Random and not so random musings from a 5th generation NE Missourian who became a 1st generation Episcopalian. Let the good times roll!

How many times do I say this time of year, "Man, I hate going to work in the dark and coming home in the dark?" This time of the year, even in the middle of the country, it's just too dark too soon. (Good thing I don't live in North Dakota or Alaska, hmmm?) My little dashboard widget on my computer that shows dawn, sunrise, sunset, and dusk has more than half of the little pie graph in dark blue. There's that hedginess that comes over me about feeding the long-eared equines in the dark. (I hate it. Mostly because when you are dealing with hooved animals that weigh up to a thousand pounds, you just don't like to be throwing hay to them in the dark. They are not crazy about a flashlight, and they spook more easily. You just don't like being in a position where they could put a hoof in your noggin and you'd never know what hit you.)

I'll tell you something I notice about dusk during Advent time that is unlike dusk the rest of the year. Because it is happening during the shortest days of the year, your biological rhythms are just not ready for the dark. You still have energy and things you need to do. It's not like when dark comes in the summer, when your mind and body are slowing down for the day and the dark is a welcome friend, where the dark brings the cool evening, and a sense of relief. Advent time darkness brings a darkness that is cold, forboding, and with a sense it can consume you. Your mind is saying, "No, wait! I still have stuff to do, I am NOT ready for this. I am not prepared for this."

In an essay about life's end, A.T. Still, the founder of osteopathic medicine, referred to that gripping sense of darkness as "the wolf of dread." I was so very struck by that term the first time I heard it. It is "the wolf of dread" that grips your chest when you lie in bed at night and think, "Maybe this is all there is. Maybe we die and that's it." For me, the darkness at Advent time is best thought of in terms of that "wolf of dread."

I was thinking about that during Wallace's sermon today. The Gospel was Luke 3:7-18, where John the Baptist was telling people to repent because the Messiah was coming. We are only a week from Christmas Eve and unlike a lot of things where the closer you get to it you see the light at the end of the tunnel, I find myself filled with more and more of "the wolf of dread" right up to Christmas Eve, and never seem to mentally see "light" until I actually wake up and it is Christmas Day. It's odd, but it makes sense. Right up till Christ's birth, Mary and Joseph were scrambling around at night, hoping for something, ANYTHING to pop up where they could hang their hats for the night. I imagine poor Mary was probably in the first stage of labor and didn't want to get Joseph any more stressed. In their lives, that night, the "wolf of dread" must have looked pretty fierce.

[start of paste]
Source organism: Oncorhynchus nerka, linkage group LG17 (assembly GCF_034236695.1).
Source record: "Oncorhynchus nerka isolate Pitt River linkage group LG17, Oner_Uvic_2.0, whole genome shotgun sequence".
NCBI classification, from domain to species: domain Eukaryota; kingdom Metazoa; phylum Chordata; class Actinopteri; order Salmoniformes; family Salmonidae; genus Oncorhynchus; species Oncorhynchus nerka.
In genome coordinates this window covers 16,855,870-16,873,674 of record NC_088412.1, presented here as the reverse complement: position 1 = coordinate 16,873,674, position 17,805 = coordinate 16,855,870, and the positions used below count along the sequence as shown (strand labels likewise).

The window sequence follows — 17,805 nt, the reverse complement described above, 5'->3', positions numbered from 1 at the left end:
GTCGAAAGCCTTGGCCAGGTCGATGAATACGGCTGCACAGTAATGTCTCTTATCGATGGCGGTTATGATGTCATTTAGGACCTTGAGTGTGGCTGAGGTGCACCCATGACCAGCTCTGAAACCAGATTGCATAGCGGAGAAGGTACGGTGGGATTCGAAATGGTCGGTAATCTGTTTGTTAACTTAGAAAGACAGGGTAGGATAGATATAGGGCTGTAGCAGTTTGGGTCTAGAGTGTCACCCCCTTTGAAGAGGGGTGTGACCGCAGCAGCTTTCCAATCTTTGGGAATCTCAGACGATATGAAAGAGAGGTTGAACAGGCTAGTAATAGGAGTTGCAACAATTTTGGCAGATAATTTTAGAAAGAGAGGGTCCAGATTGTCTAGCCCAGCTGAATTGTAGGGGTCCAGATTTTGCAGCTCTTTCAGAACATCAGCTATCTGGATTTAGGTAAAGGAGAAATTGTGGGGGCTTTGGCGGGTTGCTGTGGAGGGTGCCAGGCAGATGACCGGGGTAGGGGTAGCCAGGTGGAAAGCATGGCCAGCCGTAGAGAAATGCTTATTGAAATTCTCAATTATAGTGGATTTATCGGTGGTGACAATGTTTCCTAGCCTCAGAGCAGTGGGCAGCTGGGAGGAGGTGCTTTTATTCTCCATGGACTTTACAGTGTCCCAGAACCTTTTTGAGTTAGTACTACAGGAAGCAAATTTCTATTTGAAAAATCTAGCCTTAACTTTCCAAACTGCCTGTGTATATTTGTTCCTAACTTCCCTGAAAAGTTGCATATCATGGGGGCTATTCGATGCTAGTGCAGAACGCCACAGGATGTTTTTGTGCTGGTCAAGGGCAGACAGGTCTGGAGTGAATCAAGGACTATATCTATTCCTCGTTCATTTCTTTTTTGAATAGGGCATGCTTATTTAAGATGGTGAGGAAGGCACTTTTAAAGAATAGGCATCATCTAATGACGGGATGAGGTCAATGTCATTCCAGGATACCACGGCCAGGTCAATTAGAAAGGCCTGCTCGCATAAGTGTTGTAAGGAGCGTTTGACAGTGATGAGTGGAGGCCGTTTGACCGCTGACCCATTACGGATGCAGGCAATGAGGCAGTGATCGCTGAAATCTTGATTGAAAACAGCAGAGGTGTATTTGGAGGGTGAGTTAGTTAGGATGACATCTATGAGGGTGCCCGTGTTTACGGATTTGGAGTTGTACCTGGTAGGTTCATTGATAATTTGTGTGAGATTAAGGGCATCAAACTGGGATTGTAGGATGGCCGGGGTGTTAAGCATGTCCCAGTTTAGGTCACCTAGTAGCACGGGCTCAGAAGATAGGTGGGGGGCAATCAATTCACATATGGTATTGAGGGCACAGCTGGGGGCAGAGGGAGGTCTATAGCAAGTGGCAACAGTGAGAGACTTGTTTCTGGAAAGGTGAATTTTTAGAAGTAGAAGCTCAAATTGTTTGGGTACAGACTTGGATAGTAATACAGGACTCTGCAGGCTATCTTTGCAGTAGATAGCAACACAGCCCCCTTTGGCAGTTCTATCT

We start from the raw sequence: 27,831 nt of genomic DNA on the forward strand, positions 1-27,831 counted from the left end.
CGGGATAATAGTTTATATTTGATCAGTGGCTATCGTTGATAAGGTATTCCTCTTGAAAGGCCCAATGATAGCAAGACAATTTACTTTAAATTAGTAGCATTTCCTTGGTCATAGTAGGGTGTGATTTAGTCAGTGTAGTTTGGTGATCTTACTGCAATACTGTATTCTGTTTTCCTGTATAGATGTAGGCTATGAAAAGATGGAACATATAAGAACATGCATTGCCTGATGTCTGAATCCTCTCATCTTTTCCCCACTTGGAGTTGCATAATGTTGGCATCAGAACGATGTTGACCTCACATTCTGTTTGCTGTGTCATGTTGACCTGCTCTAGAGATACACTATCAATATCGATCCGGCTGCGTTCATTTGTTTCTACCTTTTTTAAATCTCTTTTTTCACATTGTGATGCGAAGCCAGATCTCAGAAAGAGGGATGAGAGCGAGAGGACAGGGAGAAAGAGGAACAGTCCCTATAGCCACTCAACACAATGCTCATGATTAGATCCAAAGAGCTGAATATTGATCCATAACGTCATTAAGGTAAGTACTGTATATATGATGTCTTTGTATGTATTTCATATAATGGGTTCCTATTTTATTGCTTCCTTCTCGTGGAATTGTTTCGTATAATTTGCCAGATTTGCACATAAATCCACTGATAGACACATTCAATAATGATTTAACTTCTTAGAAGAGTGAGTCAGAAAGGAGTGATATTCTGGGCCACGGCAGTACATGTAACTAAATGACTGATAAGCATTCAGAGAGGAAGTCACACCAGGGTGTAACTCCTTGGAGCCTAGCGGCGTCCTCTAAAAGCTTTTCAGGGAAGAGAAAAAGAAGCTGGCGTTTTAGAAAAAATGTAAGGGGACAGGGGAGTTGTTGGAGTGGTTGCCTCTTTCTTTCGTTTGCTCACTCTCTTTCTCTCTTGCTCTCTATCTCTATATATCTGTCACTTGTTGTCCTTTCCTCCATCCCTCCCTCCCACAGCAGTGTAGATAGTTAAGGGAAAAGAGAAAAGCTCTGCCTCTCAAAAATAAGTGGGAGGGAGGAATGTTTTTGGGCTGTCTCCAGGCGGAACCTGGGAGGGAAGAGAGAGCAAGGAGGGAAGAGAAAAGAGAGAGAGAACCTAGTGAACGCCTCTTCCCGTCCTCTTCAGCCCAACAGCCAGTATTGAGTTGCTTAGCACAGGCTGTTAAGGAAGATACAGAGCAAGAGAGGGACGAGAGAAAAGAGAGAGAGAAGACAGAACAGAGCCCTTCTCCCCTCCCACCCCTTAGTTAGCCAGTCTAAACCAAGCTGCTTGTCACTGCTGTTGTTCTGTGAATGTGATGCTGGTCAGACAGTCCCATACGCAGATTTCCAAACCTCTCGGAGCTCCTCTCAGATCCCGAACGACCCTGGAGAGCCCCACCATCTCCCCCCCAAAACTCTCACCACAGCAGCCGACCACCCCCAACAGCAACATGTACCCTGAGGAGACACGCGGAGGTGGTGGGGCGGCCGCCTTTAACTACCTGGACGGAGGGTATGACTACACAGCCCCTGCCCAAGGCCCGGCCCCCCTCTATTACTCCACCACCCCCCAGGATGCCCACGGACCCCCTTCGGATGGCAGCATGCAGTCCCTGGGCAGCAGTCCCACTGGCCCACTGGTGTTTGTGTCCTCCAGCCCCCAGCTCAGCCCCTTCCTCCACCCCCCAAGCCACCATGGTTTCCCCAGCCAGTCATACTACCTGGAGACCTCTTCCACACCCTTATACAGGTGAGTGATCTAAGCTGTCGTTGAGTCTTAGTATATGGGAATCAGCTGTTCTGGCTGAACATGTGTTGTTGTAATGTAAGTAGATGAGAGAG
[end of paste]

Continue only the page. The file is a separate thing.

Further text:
What I have tried to do as the years roll by is to have the courage during Advent to let the darkness swallow me, to stand there and let it roll right over me and for me to crawl into it in my contemplative prayer time. It sounds odd, but I am trying really hard to connect with that pain, to connect with that feeling of "the wolf of dread" so I can better understand the magnitude of the light that Christ's birth brought to the world.

Dear Lord, as darkness and sadness closes in on us during these Advent nights, teach us rather than to resist the cold and the darkness and the emptiness to instead allow it to settle upon us. Give us the courage to allow our souls to be swallowed by it, much as how Jonah was swallowed by the great fish, and to spit us out with a new understanding of that darkness. Teach us the value of Christ's light that He brought to the world and the power of his saving grace. Amen.



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Kirksville, Missouri, United States
I'm a longtime area resident of that quirky and wonderful place called Kirksville, MO and am wondering what God has hiding round the next corner in my life.

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